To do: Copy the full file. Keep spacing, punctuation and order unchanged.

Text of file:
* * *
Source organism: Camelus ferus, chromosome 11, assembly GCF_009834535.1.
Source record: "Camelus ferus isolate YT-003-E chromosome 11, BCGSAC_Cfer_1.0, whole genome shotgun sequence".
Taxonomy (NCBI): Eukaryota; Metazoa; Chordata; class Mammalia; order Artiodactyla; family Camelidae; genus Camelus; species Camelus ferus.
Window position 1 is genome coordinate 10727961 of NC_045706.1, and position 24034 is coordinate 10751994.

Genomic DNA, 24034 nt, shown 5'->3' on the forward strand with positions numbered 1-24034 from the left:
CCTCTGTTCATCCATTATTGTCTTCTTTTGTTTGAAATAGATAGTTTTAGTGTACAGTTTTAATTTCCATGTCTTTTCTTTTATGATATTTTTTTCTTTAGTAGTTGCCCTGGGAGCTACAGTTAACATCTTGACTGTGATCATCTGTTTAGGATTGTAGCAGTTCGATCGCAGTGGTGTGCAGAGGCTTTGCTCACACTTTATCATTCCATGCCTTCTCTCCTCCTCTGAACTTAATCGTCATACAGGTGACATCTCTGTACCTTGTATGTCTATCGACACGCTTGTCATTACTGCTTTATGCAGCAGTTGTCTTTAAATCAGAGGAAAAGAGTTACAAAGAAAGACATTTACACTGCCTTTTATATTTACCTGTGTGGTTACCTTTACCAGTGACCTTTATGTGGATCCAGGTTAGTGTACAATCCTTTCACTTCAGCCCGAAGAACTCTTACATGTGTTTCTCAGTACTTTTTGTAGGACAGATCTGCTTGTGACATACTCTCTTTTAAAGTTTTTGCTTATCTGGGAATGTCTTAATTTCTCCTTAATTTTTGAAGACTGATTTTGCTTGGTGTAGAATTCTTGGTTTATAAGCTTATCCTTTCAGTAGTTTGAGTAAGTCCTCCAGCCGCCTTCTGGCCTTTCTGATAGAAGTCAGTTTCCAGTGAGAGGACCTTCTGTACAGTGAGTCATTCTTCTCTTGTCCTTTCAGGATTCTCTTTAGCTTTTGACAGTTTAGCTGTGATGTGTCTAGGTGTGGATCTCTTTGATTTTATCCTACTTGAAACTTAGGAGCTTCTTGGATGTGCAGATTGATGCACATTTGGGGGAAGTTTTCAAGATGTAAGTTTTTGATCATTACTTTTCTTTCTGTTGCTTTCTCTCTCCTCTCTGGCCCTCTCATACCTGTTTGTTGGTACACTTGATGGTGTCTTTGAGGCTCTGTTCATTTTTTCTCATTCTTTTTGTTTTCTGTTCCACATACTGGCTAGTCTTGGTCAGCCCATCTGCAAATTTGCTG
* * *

Source organism: Camelus ferus, chromosome 11, assembly GCF_009834535.1.
Source record: "Camelus ferus isolate YT-003-E chromosome 11, BCGSAC_Cfer_1.0, whole genome shotgun sequence".
Taxonomy (NCBI): Eukaryota; Metazoa; Chordata; class Mammalia; order Artiodactyla; family Camelidae; genus Camelus; species Camelus ferus.
Window position 1 is genome coordinate 10727961 of NC_045706.1, and position 24034 is coordinate 10751994.

Genomic DNA, 24034 nt, shown 5'->3' on the forward strand with positions numbered 1-24034 from the left:
CCTCTGTTCATCCATTATTGTCTTCTTTTGTTTGAAATAGATAGTTTTAGTGTACAGTTTTAATTTCCATGTCTTTTCTTTTATGATATTTTTTTCTTTAGTAGTTGCCCTGGGAGCTACAGTTAACATCTTGACTGTGATCATCTGTTTAGGATTGTAGCAGTTCGATCGCAGTGGTGTGCAGAGGCTTTGCTCACACTTTATCATTCCATGCCTTCTCTCCTCCTCTGAACTTAATCGTCATACAGGTGACATCTCTGTACCTTGTATGTCTATCGACACGCTTGTCATTACTGCTTTATGCAGCAGTTGTCTTTAAATCAGAGGAAAAGAGTTACAAAGAAAGACATTTACACTGCCTTTTATATTTACCTGTGTGGTTACCTTTACCAGTGACCTTTATGTGGATCCAGGTTAGTGTACAATCCTTTCACTTCAGCCCGAAGAACTCTTACATGTGTTTCTCAGTACTTTTTGTAGGACAGATCTGCTTGTGACATACTCTCTTTTAAAGTTTTTGCTTATCTGGGAATGTCTTAATTTCTCCTTAATTTTTGAAGACTGATTTTGCTTGGTGTAGAATTCTTGGTTTATAAGCTTATCCTTTCAGTAGTTTGAGTAAGTCCTCCAGCCGCCTTCTGGCCTTTCTGATAGAAGTCAGTTTCCAGTGAGAGGACCTTCTGTACAGTGAGTCATTCTTCTCTTGTCCTTTCAGGATTCTCTTTAGCTTTTGACAGTTTAGCTGTGATGTGTCTAGGTGTGGATCTCTTTGATTTTATCCTACTTGAAACTTAGGAGCTTCTTGGATGTGCAGATTGATGCACATTTGGGGGAAGTTTTCAAGATGTAAGTTTTTGATCATTACTTTTCTTTCTGTTGCTTTCTCTCTCCTCTCTGGCCCTCTCATACCTGTTTGTTGGTACACTTGATGGTGTCTTTGAGGCTCTGTTCATTTTTTCTCATTCTTTTTGTTTTCTGTTCCACATACTGGCTAGTCTTGGTCAGCCCATCTGCAAATTTGCTG